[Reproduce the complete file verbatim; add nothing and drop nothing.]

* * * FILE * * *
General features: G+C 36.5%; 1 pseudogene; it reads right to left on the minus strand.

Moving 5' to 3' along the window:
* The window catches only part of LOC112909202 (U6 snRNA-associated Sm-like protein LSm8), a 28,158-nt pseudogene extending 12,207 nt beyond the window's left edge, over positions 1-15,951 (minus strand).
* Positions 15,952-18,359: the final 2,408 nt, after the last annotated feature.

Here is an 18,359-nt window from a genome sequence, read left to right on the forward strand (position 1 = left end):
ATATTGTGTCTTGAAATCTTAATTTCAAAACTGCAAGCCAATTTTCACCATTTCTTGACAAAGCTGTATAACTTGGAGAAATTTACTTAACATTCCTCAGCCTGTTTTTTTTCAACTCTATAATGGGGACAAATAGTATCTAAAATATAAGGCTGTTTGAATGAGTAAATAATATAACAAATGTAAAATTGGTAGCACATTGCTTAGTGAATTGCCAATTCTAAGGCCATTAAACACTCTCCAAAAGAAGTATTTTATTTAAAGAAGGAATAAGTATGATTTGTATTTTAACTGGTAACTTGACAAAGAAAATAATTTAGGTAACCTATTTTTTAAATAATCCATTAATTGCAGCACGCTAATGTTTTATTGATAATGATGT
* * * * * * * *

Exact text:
General features: G+C 36.5%; 1 pseudogene; it reads right to left on the minus strand.

Moving 5' to 3' along the window:
* The window catches only part of LOC112909202 (U6 snRNA-associated Sm-like protein LSm8), a 28,158-nt pseudogene extending 12,207 nt beyond the window's left edge, over positions 1-15,951 (minus strand).
* Positions 15,952-18,359: the final 2,408 nt, after the last annotated feature.

Here is an 18,359-nt window from a genome sequence, read left to right on the forward strand (position 1 = left end):
ATATTGTGTCTTGAAATCTTAATTTCAAAACTGCAAGCCAATTTTCACCATTTCTTGACAAAGCTGTATAACTTGGAGAAATTTACTTAACATTCCTCAGCCTGTTTTTTTTCAACTCTATAATGGGGACAAATAGTATCTAAAATATAAGGCTGTTTGAATGAGTAAATAATATAACAAATGTAAAATTGGTAGCACATTGCTTAGTGAATTGCCAATTCTAAGGCCATTAAACACTCTCCAAAAGAAGTATTTTATTTAAAGAAGGAATAAGTATGATTTGTATTTTAACTGGTAACTTGACAAAGAAAATAATTTAGGTAACCTATTTTTTAAATAATCCATTAATTGCAGCACGCTAATGTTTTATTGATAATGATGT